Saturday, September 10, 2016

Guest Post- Vibrio parahaemolyticus

Greetings,

I'm introducing Dr Pendru Ragunath (Associate Professor , School of Medicine, Texila American University Guyana, South America) whom I had the privilege of talking to. He has published a lot on V parahemolyticus and so, I requested him if he could please share some of his knowledge. He has happily sent me his thoughts which I'm posting here.

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Global warming might increase the number of Vibrio parahaemolyticus outbreaks

Vibrio parahaemolyticus is a gram negative, halophilic bacterium that occurs in estuarine environments worldwide. It was first identified as a foodborne pathogen in Japan in 1950. By the late 1960s and early 1970s, V. parahaemolyticus was recognised as a cause of diarrhoeal disease worldwide, although most common in Asia and the United States of America. Seventy percent of the seafood-borne gastroenteritis cases in Japan are due to V. parahaemolyticus and in India, this organism accounts for about 10% of gastroenteritis cases admitted to the Infectious Diseases Hospital in Kolkata. With the emergence of a pandemic clone of V. parahaemolyticus, this organism has assumed significance in recent years. Vibrios concentrate in the gut of filter-feeding molluscan shellfish, such as oysters, clams and mussels, where they multiply and cohere. Although thorough cooking destroys these organisms, oysters are often eaten raw are the most common food associated with V. parahaemolyticus infection.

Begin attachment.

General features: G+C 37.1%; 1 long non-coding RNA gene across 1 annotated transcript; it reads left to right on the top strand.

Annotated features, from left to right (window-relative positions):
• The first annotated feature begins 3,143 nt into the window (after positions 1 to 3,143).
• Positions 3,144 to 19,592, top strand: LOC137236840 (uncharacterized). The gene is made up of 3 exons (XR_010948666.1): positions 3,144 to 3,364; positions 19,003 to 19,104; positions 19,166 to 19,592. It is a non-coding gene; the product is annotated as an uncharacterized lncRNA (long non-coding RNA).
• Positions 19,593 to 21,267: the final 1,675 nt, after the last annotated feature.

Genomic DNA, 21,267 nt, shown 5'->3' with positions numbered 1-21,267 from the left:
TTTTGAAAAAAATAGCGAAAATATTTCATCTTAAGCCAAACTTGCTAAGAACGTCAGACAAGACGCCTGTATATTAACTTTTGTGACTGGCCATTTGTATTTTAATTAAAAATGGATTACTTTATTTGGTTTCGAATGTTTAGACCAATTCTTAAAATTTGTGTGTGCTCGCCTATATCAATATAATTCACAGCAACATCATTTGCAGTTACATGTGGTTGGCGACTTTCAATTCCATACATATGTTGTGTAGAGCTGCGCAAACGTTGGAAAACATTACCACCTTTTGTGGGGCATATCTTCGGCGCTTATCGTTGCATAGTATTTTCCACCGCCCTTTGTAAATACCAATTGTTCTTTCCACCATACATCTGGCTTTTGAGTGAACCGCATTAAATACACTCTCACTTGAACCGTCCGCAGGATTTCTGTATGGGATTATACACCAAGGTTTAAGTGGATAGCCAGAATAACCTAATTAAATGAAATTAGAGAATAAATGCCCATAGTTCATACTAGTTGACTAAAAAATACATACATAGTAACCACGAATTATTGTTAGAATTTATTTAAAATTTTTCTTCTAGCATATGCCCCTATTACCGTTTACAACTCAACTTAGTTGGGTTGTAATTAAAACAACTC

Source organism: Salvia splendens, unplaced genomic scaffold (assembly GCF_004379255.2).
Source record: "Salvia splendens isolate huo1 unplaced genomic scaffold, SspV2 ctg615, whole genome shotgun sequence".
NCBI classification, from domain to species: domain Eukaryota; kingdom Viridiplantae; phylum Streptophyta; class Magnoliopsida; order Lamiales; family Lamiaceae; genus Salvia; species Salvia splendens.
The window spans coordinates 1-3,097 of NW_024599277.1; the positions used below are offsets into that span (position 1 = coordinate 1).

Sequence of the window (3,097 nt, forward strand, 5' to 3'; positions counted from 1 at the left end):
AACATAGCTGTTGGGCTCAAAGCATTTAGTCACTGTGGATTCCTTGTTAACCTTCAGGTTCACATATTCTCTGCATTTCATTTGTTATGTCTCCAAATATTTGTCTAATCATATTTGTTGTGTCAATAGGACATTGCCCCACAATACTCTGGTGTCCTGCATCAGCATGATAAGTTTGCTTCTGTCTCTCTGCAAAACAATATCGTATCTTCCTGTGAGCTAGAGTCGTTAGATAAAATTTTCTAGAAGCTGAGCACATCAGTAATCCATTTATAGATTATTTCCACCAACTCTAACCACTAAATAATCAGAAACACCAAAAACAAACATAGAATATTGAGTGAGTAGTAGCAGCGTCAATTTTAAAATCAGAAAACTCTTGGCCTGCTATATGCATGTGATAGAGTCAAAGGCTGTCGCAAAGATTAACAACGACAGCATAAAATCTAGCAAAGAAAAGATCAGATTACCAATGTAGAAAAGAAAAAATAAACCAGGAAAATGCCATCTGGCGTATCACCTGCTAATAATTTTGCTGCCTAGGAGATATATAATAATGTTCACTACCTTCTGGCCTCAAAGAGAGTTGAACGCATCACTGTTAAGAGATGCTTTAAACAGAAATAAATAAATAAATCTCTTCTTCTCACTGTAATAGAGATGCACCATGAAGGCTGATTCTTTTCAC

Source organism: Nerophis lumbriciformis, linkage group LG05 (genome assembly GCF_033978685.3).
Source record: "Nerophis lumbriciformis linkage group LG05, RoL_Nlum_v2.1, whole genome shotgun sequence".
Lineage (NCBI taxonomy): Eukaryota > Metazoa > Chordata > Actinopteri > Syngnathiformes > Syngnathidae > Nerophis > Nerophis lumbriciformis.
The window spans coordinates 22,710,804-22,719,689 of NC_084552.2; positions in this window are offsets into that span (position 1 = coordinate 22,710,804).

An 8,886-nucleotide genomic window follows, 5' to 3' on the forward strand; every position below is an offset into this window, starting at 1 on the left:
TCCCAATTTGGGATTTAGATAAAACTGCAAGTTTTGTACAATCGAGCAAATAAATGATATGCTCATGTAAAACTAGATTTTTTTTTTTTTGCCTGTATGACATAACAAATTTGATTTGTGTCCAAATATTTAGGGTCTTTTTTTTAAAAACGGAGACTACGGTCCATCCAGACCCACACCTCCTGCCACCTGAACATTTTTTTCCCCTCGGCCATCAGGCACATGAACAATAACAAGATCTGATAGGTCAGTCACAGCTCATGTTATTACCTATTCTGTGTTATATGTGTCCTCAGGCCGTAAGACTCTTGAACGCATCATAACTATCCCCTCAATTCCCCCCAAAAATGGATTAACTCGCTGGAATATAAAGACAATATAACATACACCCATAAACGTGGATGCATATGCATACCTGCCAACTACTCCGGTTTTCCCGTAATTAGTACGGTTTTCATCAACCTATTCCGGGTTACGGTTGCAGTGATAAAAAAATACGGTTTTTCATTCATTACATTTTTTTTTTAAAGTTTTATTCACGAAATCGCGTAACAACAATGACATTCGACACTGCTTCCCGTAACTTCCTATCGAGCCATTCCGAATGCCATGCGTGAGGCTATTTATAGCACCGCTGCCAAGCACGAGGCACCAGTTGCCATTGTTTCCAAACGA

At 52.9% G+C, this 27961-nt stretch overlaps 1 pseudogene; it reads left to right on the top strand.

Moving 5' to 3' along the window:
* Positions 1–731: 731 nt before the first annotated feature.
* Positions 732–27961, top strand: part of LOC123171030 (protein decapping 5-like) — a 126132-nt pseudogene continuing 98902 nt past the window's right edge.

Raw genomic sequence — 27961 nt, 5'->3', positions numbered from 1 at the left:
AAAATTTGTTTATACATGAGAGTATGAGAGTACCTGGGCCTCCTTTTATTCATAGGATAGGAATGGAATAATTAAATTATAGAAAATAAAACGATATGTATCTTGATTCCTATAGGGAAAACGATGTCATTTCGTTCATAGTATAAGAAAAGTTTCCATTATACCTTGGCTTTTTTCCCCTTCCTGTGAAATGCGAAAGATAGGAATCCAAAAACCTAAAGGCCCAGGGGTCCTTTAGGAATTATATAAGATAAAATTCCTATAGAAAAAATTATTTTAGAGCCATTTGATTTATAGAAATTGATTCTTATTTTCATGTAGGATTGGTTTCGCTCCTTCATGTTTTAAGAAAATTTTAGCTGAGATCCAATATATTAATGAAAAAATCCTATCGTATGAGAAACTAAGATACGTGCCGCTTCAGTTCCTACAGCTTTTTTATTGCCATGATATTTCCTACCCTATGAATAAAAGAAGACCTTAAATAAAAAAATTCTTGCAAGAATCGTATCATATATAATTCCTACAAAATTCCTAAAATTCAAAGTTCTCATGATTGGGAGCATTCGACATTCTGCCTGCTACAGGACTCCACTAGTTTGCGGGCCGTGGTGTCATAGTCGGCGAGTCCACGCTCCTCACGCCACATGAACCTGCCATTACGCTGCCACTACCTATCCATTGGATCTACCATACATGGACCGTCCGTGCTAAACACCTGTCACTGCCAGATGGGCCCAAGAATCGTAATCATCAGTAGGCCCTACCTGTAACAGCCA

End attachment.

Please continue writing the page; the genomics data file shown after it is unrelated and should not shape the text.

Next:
However, not all strains of V. parahaemolyticus are pathogenic. Although the mechanism by which this bacterium causes enteric disease is not fully understood, clinical isolates most often produce either the thermo stable direct hemolysin (TDH) or TDH related hemolysin (TRH) encoded by tdh and trh genes, respectively. TDH and TRH are considered major virulence factors in V. parahaemolyticus. The occurrence of tdh and/or trh genes among environmental V parahaemolyticus isolates typically 1–10%, but this depends on location, sample, source and detection method. Detection of tdh bearing V. parahaemolyticus is conventionally studied by their ability to produce β-haemolysis on a high-salt blood agar called Wagatsuma agar. The reaction is called Kanagawa phenomenon (KP), which requires fresh human or rabbit blood and tends to give false positive reactions and 16% of KP-negative strains as studied on Wagatsuma agar were found to carry the tdh gene. There is no commercially available detection method for TRH. Therefore, it would be important to detect the virulence genes of V. parahaemolyticus in clinical samples as well as in seafood by DNA-based molecular techniques such as polymerase chain reaction (PCR) and colony hybridization.

Both genes, trh and tdh share approximately 70% homology. Similar to TDH, TRH also activates cl− channels resulting in altered ion flux. Although TDH and TRH correlate with pathogenic strains, they do not fully account for V. parahaemolyticus pathogenicity. Several studies have reported that some of the clinical strains do not contain tdh and/or trh. Even in the absence of these hemolysins, V. parahaemolyticus remains pathogenic indicating other virulence factors exist.